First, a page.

Brian: So, the practice is called Collaborative Chiropractic. So, myself being a chiropractor, and I specialize in sports injury management, my approach is really bringing active lifestyle to my clients. So, with the mindset, that movement is the foundation for a healthy lifestyle. But to help support that, we have things like nutrition and functional medicine, Reiki massage, all things that can help to support that chiropractic healthcare.
Ajay: Okay. Yes.
Brian: And the active lifestyle of the patients that we're treating.
Ajay: Mm-hmm. So, when you have Reiki massage, obviously you have other people, the experts there. Right?
Ajay: But are they doing it in your office itself?
Brian: Yes, so that's where the Collaborative Chiropractic comes from. So, I have a massage therapist and a Reiki practitioner that are both in the office, that do, obviously, hands on work within the office. The Reiki practitioner helps to do virtual components as well, so she can work virtually. And I work hand in hand with a functional medicine specialist that works virtually through our office as well. So, we have that in person and virtual component to the practice.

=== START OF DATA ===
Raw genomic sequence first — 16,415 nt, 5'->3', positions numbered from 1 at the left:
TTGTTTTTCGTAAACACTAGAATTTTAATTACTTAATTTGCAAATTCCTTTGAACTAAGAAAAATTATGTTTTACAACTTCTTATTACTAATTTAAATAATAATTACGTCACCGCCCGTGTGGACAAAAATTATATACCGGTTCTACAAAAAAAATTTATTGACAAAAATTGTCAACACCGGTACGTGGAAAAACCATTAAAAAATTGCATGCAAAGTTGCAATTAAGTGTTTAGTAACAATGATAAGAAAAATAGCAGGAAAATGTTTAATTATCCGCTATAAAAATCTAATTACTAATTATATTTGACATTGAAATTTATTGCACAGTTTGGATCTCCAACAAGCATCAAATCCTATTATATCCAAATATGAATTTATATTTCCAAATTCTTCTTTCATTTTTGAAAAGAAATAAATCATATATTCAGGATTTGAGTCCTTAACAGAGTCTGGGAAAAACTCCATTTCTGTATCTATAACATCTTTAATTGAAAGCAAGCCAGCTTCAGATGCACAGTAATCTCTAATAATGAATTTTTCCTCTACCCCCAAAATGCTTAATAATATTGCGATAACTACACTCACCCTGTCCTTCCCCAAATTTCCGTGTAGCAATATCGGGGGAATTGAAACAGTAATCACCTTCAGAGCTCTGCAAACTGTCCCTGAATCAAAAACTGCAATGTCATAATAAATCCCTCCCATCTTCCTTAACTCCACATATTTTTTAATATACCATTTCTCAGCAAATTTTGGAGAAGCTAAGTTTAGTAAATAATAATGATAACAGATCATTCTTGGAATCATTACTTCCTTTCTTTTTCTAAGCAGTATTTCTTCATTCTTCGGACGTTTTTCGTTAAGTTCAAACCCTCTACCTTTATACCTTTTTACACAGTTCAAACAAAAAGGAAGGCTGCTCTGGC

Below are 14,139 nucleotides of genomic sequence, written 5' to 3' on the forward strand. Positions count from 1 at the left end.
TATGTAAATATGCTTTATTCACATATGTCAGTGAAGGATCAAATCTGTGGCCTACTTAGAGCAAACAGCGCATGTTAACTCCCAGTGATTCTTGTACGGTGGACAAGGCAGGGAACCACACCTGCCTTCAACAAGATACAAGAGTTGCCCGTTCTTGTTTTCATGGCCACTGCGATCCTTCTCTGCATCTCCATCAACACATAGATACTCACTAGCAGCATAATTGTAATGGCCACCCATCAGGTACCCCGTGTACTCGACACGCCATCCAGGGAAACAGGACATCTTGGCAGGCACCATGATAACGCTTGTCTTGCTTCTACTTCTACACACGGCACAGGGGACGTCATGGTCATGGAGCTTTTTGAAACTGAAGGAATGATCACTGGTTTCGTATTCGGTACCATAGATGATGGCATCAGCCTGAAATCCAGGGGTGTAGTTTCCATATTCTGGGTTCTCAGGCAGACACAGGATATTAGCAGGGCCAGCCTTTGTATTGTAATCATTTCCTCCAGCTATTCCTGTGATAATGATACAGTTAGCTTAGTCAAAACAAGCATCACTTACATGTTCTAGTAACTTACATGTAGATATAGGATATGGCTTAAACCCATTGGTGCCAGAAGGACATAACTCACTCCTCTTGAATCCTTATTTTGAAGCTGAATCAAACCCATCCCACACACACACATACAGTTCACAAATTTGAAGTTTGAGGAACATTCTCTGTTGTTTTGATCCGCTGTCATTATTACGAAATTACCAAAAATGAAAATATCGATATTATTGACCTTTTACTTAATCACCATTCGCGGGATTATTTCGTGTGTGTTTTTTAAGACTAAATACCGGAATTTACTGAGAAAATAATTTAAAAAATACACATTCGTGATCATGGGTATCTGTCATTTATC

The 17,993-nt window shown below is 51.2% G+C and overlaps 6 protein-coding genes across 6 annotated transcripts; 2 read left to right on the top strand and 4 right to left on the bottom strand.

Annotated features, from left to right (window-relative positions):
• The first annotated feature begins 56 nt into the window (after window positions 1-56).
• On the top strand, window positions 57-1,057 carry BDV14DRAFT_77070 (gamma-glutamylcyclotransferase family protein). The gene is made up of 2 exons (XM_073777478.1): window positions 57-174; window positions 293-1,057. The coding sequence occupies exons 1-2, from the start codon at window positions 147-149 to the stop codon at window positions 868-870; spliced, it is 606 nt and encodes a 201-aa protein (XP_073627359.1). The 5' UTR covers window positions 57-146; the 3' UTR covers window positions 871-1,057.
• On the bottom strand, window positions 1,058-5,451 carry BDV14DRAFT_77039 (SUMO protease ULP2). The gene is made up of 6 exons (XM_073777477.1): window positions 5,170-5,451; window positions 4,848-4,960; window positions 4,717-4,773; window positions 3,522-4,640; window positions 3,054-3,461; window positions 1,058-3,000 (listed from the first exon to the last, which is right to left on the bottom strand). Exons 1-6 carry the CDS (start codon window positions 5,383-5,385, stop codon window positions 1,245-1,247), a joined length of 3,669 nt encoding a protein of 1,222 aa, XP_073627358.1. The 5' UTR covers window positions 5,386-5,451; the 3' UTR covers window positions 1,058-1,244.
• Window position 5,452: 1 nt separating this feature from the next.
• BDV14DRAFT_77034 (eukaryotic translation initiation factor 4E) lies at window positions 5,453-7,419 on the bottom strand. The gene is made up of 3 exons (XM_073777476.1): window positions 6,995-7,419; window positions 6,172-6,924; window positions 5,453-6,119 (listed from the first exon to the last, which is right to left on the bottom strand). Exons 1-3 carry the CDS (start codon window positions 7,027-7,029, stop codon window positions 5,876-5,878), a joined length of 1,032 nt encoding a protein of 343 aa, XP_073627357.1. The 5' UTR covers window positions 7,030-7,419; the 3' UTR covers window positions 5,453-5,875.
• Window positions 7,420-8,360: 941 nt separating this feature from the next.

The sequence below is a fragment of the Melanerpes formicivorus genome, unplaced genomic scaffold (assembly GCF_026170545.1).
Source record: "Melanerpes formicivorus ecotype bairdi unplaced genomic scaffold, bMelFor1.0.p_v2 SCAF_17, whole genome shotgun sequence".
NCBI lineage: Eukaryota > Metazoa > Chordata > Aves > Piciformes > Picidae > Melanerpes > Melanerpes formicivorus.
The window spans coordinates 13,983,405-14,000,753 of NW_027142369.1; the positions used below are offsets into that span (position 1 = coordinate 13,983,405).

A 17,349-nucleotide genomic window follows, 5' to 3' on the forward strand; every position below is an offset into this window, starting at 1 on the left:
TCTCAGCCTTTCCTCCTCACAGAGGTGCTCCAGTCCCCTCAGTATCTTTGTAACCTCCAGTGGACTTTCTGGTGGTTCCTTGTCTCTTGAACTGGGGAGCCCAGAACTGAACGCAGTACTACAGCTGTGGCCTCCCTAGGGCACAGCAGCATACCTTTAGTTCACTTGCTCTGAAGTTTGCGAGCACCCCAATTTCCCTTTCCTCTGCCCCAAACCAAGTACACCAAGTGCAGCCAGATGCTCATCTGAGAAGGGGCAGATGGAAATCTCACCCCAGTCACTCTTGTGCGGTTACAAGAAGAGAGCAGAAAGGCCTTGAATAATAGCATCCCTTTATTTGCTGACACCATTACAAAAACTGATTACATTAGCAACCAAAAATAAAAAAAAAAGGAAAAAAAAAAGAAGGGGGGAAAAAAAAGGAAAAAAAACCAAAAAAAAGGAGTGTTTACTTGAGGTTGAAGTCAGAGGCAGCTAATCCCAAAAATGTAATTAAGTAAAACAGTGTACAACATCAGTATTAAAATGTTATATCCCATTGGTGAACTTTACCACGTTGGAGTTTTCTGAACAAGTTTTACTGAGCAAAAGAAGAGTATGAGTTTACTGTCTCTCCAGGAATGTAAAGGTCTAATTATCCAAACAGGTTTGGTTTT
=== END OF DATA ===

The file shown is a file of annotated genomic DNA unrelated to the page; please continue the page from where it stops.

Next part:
Ajay: Oh, okay. Mm-hmm. So, that's interesting, and I think you're the first chiropractor I'm talking to who is collaborating with a functional medicine expert because somehow it seems like there is almost a distrust between chiropractic and the traditional, I would say, the medicine, in terms of medication and everything.
Brian: Yes, I agree. And I think, well, part of it is the practitioner that I work with, is actually a chiropractor. So, she has a very chiropractic-oriented mindset, but brings the functional medicine component to it, so she focuses really on the functional medicine. So that's why we work very well together.
Ajay: Okay, okay, okay.
Brian: But even traditional medical doctors that are focusing on functional medicine, I believe that they have a little bit more open mindset when it comes to chiropractic. So, they tend to work a little bit more collaboratively with chiropractic because there's more of that conservative mindset and different approach to healthcare.